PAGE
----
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Cover: open practice: team drills to simulate game pressure
Open Practice: Team Drills to Simulate Game Pressure

with Sandy Montgomery,
Southern Illinois University- Edwardsville;
2015 Ohio Valley Conference Champions;
2015 Ohio Valley Conference Coach of the Year - 5x Conference Coach of the Year;
2007 NCAA D-II National Champions; over 980 career wins

Are you finding it hard to coach all aspects of the game? Too many drills and not enough time? If so, then this is the video for you! Sandy Montgomery has developed a drill system that allows coaches to coach all parts of the game and save time during practice.

In this 'open practice' video of an actual 'live' practice session, Montgomery creates game-like situations that involve the whole team, allowing you to work on any specific scenario you feel your team needs. Montgomery demonstrates the use of a front toss drill series to maximize the performance of your hitters, base runners, and defense in a competitive practice environment.

Front Toss Rotational Reps

The game of softball has so many scenarios to cover, and sometimes you can't work on all of them at practice. Coach Montgomery presents a live game-speed drill that combines three different skills into one practice drill that will prepare your defense for unique situations that may occur during a game. This drill and its variations allow you to:

  • Give your hitters a chance to get BP reps and productive situational at-bats under game-like pressure with live runners.
  • Train base runners how to react to and read live balls off the bat and run bases against an active defense.
  • Prepare your defense with a large volume of situational repetitions and work on game strategies in a controlled environment.

Montgomery shows how to split into groups or rotate individually through all the stations while getting high-intensity reps at each one. This segment demonstrates how practical the drill is at working on any phase of the game (excluding pitcher defense) in a fast-paced, pressure-packed manner.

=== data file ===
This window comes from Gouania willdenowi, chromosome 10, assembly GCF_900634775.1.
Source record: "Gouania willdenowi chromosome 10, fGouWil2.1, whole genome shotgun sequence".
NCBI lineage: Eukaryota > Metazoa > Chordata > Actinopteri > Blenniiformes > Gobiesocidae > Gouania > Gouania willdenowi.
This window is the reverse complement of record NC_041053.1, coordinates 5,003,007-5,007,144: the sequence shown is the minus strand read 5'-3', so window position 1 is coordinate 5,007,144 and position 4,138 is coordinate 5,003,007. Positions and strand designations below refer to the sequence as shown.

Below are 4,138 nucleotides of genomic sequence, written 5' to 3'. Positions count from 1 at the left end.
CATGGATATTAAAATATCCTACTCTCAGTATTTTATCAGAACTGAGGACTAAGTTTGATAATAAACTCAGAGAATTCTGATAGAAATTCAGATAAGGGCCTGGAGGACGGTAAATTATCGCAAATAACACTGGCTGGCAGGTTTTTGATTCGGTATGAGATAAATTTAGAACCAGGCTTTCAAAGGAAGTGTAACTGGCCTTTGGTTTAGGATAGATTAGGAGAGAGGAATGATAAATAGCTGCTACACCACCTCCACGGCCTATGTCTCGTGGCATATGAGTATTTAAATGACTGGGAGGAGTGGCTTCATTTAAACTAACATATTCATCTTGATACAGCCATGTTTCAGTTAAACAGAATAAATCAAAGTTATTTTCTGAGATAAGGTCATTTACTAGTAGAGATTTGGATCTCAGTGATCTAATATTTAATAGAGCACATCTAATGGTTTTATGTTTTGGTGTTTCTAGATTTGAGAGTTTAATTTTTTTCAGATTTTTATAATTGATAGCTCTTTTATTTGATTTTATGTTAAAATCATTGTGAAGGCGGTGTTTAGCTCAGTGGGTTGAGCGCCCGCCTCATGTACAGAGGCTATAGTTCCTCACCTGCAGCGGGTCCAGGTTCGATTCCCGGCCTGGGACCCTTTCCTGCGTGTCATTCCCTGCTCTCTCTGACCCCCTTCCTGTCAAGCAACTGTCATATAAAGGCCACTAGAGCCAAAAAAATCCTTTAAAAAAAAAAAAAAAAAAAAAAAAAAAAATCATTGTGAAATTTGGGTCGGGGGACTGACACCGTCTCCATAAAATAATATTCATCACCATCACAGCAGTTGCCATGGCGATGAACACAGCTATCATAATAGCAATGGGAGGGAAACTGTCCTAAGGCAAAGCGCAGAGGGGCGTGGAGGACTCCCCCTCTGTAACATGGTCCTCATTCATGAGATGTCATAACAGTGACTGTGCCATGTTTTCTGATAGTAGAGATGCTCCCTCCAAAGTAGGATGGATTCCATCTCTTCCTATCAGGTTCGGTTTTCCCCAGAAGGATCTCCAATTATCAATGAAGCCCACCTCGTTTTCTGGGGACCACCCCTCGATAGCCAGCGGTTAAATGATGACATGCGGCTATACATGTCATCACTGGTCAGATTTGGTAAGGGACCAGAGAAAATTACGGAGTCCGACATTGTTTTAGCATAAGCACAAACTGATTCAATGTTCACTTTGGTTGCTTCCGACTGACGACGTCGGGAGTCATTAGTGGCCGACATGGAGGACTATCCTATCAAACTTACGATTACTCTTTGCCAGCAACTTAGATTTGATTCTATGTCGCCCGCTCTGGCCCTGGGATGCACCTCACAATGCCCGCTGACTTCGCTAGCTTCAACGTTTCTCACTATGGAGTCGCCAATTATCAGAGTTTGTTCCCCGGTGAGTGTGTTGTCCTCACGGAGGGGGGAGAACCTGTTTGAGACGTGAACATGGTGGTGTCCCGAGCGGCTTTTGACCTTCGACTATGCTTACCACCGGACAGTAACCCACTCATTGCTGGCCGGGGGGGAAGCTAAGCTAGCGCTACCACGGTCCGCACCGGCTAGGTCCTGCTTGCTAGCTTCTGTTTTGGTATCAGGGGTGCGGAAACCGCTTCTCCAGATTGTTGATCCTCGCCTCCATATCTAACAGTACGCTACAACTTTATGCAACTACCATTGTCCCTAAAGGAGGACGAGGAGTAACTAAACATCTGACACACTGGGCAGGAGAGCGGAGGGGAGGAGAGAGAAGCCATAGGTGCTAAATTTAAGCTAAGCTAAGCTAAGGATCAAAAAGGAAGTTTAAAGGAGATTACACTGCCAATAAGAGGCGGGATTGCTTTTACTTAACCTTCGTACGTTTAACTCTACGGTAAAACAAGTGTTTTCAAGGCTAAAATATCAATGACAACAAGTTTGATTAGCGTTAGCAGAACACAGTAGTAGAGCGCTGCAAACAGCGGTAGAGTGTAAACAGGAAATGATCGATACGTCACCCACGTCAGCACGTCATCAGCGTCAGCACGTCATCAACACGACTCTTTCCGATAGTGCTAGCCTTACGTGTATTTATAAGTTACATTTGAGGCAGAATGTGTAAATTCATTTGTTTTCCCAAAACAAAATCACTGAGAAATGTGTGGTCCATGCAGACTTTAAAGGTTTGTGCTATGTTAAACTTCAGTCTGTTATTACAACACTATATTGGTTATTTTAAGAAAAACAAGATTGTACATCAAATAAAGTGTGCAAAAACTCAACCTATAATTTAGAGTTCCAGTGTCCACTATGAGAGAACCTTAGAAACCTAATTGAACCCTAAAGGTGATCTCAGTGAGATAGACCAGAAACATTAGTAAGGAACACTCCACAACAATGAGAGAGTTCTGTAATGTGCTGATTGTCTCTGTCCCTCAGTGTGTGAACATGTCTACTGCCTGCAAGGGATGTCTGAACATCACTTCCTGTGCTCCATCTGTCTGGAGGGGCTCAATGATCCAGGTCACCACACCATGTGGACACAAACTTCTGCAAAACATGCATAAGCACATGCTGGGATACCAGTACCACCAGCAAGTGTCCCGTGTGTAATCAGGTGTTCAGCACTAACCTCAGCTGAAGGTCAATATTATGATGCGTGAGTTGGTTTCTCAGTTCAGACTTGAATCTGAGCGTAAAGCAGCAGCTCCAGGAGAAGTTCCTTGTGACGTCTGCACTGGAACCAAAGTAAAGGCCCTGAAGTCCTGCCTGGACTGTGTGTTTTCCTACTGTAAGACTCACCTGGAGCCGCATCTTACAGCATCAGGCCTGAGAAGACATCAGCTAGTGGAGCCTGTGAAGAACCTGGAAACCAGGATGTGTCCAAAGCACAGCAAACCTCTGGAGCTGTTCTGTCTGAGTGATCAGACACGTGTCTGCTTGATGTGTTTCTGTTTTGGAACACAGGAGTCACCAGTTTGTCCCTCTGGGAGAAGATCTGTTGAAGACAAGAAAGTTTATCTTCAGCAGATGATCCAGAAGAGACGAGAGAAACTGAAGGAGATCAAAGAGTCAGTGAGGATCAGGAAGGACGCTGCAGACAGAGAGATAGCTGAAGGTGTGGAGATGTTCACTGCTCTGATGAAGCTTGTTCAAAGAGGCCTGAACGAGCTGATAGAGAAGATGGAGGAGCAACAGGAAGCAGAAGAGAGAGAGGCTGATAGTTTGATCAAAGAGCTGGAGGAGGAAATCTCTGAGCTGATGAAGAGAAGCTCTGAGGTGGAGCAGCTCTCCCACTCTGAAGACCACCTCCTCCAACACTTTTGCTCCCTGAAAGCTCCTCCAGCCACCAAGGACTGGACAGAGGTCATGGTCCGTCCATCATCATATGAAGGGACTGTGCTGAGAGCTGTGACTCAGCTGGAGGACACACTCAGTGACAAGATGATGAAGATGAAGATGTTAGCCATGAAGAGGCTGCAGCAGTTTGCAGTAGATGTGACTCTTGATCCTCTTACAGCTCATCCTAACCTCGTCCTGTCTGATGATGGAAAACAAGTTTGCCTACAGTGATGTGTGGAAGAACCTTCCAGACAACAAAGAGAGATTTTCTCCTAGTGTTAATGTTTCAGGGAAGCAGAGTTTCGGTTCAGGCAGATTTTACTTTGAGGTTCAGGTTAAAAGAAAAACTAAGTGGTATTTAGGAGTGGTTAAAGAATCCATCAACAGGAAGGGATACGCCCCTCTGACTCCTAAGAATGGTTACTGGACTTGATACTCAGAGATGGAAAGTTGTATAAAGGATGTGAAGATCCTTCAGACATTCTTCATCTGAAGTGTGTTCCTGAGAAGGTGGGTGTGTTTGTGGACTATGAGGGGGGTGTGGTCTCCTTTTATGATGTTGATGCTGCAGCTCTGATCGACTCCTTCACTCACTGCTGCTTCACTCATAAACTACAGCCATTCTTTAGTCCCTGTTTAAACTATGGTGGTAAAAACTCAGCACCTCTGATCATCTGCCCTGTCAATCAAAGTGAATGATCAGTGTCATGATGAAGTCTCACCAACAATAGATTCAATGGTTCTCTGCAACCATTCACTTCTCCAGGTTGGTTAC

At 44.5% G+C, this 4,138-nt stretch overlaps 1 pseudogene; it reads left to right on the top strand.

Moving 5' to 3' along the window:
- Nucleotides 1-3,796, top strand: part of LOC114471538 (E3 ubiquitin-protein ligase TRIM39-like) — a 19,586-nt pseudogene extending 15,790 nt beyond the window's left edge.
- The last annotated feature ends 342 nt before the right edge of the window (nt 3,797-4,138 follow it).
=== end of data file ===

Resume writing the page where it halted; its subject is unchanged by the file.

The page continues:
Infield/Outfield Pressure Reps

Game pressure and practice pressure are two completely different things. Montgomery teaches you a fast-paced team drill that creates defensive pressure and requires your players to communicate and hustle while working on reacting to a hit ball and making throws to all bases. The coach dictates the pace of the drill to help create game-like pressure and anxiety, which forces players to overcome adversity.

  • Infield/Outfield Whole Team Pressure Drill - Montgomery demonstrates this drill using multiple players at each position, which allows the entire team to participate. Even though only one ball is in play at a time, everyone is involved in each play and must maintain their focus to know what their responsibility is on each batted ball.
  • Infield/Outfield Starters Only Pressure Drill - This drill is a variation of the whole team drill in that it utilizes only one player per position, yet still maintains the fast-paced pressure defense concept. All players make throws to all bases throughout the drill and outfielders work on appropriate backups.
  • Indoor Infield Pressure Drill - This variation explains how the same drill would work in an indoor facility, which allows you to see how to create the pressure defense drill with limited space available.

Throughout this 'open practice', Montgomery and her assistant not only explain the drill, they give real time feedback to the players during and between reps while still maintaining the pace of the drill. It's this pace and pressure which helps to create a level of anxiety that players will learn to work through as if they were in a game situation. She also explains what adjustments can be made by the fungo hitter to put additional pressure on a team by keeping the reps unpredictable.

Efficiently organizing an offensive practice in a team setting is a challenge for even the most experienced coach. With this video, Sandy Montgomery provides you with an excellent solution!

69 minutes. 2017

DVD
Buy at Championship Productions

Cover: how to improve crossing and finishing
How to Improve Crossing and Finishing
with Jay Hoffman,
Centre College Head Women's Coach; 2015 NCAA DIII Final Four;
4x SAA Conference Champions (2012-15)

No matter how good your team is at keeping possession and ball circulation through the thirds of the field, if you can't finish, your team will suffer. With teams becoming more solid defensively in front of the goal, it's important that you teach your team to play in wide areas and finish from these areas as well.

Using in-depth illustrations - both on a white board and on the field - Jay Hoffman shows you several small-sided games to train your team to create and finish from both central and wide areas. This DVD explains the teaching points he emphasizes during the games:

  • Placement vs. Power
  • Framing the goal from the supporting attacker and third man runners
  • The attitude needed to finish
  • Types of service from wide areas and the finishing needed for those balls

Six Exercises for Crossing and Finishing

Coach Hoffman provides a step-by-step guide to the main activities he uses at Centre College to improve the tactical and technical nuances of scoring.